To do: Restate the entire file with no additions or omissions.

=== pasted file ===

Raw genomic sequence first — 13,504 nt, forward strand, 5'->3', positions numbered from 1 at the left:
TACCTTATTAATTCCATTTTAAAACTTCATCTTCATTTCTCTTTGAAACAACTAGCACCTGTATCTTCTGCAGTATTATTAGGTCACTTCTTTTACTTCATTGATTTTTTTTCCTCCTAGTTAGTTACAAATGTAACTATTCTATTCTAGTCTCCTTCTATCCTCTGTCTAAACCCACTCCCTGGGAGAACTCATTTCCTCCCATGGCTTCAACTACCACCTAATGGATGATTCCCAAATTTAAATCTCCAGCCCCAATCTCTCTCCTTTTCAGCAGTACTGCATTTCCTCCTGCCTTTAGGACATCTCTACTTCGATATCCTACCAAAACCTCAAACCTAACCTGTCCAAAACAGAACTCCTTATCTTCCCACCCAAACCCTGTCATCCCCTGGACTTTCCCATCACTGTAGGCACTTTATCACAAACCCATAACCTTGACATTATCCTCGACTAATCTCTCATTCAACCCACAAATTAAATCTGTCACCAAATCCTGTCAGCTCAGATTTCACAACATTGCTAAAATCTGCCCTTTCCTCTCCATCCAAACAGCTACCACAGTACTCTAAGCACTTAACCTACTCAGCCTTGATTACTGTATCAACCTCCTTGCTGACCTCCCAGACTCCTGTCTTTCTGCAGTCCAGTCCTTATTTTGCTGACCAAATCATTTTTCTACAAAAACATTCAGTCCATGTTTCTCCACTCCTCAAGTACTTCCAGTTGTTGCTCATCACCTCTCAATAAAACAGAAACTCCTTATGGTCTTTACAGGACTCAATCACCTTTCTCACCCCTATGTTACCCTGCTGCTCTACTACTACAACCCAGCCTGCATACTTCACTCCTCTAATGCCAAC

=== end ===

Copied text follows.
Raw genomic sequence first — 13,504 nt, forward strand, 5'->3', positions numbered from 1 at the left:
TACCTTATTAATTCCATTTTAAAACTTCATCTTCATTTCTCTTTGAAACAACTAGCACCTGTATCTTCTGCAGTATTATTAGGTCACTTCTTTTACTTCATTGATTTTTTTTCCTCCTAGTTAGTTACAAATGTAACTATTCTATTCTAGTCTCCTTCTATCCTCTGTCTAAACCCACTCCCTGGGAGAACTCATTTCCTCCCATGGCTTCAACTACCACCTAATGGATGATTCCCAAATTTAAATCTCCAGCCCCAATCTCTCTCCTTTTCAGCAGTACTGCATTTCCTCCTGCCTTTAGGACATCTCTACTTCGATATCCTACCAAAACCTCAAACCTAACCTGTCCAAAACAGAACTCCTTATCTTCCCACCCAAACCCTGTCATCCCCTGGACTTTCCCATCACTGTAGGCACTTTATCACAAACCCATAACCTTGACATTATCCTCGACTAATCTCTCATTCAACCCACAAATTAAATCTGTCACCAAATCCTGTCAGCTCAGATTTCACAACATTGCTAAAATCTGCCCTTTCCTCTCCATCCAAACAGCTACCACAGTACTCTAAGCACTTAACCTACTCAGCCTTGATTACTGTATCAACCTCCTTGCTGACCTCCCAGACTCCTGTCTTTCTGCAGTCCAGTCCTTATTTTGCTGACCAAATCATTTTTCTACAAAAACATTCAGTCCATGTTTCTCCACTCCTCAAGTACTTCCAGTTGTTGCTCATCACCTCTCAATAAAACAGAAACTCCTTATGGTCTTTACAGGACTCAATCACCTTTCTCACCCCTATGTTACCCTGCTGCTCTACTACTACAACCCAGCCTGCATACTTCACTCCTCTAATGCCAAC